Editorial: Mayor Garcetti: Please stay and finish the job
Once again, speculation is swirling that Los Angeles Mayor Eric Garcetti may quit before the end of his term and take a job in the Biden administration. This time, Garcetti is said to be in line for an ambassadorship, possibly to India.
This is all conjecture, of course. Garcetti, an early supporter of Joe Biden’s presidential campaign, was considered for federal appointments during the presidential transition but remained in L.A. He should stay now as well, and finish the job he set out to do when he was elected in 2013.
To be sure, it would be hard to say “no” if the president asked you to serve your country. India is a pivotal bulwark in an increasingly uncertain Asia as the United States tries to counter China’s rising hegemony. Being mayor of the second largest city in America is an incredibly difficult, demanding and often thankless job that brings relentless scrutiny and criticism. And Garcetti is nearing the end of a super-sized five-and-a-half-year term (because of a change in election dates), so he could make a plausible argument that he’s served his time.
Nevertheless, this is too important a moment for Los Angeles for the mayor to abandon his constituents.
Heading for greener pastures now would create a leadership vacuum in Los Angeles as it emerges from the pandemic. It would cause even more uncertainty and confusion as the city faces an order from U.S. District Judge David O. Carter to house or shelter all of skid row’s homeless residents in a matter of months. His exit would leave an open seat and a political free-for-all to fill it, which would put city governance in limbo until next year’s elections. There would be little progress on critical decisions that need to happen now, not the end of 2022, when a new mayor is sworn in.
Moreover, if Garcetti departed now, he’d leave behind a legacy of unfinished business and unfulfilled potential.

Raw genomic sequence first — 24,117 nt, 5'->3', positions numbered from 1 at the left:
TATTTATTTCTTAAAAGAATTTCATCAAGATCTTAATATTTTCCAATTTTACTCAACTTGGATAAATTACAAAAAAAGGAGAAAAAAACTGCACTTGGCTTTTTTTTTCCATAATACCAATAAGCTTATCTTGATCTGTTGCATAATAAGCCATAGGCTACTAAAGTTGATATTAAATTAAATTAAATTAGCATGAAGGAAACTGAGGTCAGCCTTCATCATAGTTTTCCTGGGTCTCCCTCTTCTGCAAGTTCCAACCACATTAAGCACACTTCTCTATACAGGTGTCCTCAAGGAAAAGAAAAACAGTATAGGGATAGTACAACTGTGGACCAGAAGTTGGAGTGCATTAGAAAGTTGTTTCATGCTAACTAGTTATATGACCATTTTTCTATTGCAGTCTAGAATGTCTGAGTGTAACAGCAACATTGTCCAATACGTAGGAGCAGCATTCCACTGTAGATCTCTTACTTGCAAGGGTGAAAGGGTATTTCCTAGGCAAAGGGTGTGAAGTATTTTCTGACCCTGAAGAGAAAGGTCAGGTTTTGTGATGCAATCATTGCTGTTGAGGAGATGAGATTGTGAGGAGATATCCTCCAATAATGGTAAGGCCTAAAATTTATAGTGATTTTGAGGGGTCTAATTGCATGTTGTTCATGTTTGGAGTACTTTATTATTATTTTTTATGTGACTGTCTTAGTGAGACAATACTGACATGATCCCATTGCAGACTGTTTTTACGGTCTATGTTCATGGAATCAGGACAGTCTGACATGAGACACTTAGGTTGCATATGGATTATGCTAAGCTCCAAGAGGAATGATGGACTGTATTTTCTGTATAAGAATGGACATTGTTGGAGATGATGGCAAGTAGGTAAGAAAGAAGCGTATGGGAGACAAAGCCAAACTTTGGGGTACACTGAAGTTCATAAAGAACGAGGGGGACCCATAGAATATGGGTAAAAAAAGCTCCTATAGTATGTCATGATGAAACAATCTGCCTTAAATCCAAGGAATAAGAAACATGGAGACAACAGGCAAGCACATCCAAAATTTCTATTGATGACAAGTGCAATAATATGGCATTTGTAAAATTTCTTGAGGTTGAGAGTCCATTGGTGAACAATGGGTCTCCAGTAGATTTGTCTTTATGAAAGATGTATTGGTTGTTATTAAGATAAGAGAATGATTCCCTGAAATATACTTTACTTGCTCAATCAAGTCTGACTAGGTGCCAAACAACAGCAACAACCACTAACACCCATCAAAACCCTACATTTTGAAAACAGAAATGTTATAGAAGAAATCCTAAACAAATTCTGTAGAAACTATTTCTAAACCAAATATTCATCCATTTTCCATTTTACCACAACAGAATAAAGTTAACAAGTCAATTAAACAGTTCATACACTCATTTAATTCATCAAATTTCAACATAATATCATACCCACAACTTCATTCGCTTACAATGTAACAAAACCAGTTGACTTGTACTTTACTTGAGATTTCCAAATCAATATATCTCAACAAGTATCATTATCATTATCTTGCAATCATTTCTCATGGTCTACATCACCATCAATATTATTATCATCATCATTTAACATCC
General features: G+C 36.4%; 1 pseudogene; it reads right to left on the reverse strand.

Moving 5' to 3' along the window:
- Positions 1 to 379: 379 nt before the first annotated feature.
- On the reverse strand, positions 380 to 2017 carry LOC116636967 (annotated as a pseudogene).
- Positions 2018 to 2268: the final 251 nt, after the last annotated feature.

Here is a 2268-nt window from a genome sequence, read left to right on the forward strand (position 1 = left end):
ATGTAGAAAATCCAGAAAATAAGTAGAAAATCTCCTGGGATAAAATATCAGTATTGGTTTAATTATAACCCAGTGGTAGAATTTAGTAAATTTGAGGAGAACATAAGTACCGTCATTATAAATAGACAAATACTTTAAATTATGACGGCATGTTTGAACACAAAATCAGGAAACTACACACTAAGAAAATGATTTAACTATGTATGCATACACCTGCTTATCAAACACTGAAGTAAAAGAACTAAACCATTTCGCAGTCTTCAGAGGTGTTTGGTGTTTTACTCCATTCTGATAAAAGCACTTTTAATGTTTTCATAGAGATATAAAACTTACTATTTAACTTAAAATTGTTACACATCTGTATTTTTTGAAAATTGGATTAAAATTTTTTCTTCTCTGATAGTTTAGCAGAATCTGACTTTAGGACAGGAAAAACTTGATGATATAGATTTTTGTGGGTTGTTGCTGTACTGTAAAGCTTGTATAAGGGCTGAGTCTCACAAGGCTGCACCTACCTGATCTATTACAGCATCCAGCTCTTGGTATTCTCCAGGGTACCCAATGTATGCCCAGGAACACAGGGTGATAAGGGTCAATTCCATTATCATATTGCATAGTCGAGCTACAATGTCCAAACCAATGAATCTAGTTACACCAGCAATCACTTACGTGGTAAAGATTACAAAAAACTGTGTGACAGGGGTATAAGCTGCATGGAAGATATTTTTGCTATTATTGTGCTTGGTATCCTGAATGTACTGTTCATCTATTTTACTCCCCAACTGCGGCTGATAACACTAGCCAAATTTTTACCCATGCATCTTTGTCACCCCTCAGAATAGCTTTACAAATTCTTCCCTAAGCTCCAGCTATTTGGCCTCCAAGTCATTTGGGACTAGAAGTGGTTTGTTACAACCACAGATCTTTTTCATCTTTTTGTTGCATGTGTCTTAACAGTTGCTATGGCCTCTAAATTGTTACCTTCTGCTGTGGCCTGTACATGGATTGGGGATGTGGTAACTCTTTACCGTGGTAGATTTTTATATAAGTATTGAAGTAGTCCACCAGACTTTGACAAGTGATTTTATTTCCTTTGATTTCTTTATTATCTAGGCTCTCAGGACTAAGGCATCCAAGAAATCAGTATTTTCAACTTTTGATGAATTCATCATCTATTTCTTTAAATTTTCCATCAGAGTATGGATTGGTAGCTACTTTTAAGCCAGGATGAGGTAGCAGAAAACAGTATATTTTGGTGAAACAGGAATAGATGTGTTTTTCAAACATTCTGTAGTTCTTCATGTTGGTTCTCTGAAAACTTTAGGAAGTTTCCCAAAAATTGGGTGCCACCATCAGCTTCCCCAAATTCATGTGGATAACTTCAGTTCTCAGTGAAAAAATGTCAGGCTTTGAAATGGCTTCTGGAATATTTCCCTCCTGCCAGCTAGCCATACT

Time and again, we’ve argued that when Garcetti chooses to lead and to take risks, he can be remarkably effective. After years of inaction on earthquake safety, Garcetti pushed the City Council to pass a law requiring seismic retrofits in thousands of vulnerable buildings. It was hugely controversial at the time but will ultimately make Los Angeles a safer city. Likewise, he was the architect of and unrelenting advocate for Measure M, the countywide sales tax increase that will double the size of the region’s mass transit system over the coming decades.
Garcetti at his best is eloquent and persuasive. He has a good vision for a more livable, transit-oriented, environmentally and technologically friendly city. He has ideas and plans to help solve the city’s problems. But often he has fallen short in carrying out his proposals and visions. On too many occasions he has ducked controverial decisions, like the recent move to clear tent encampments at Echo Park Lake, and failed to fight for his own initiatives.
There’s still time for Garcetti to make progress, if he sticks around. He could throw political caution to the wind and be relentless in carrying out his policy agenda. He should seize the opportunity opened by the health, economic and racial justice crises to deepen and burnish his legacy.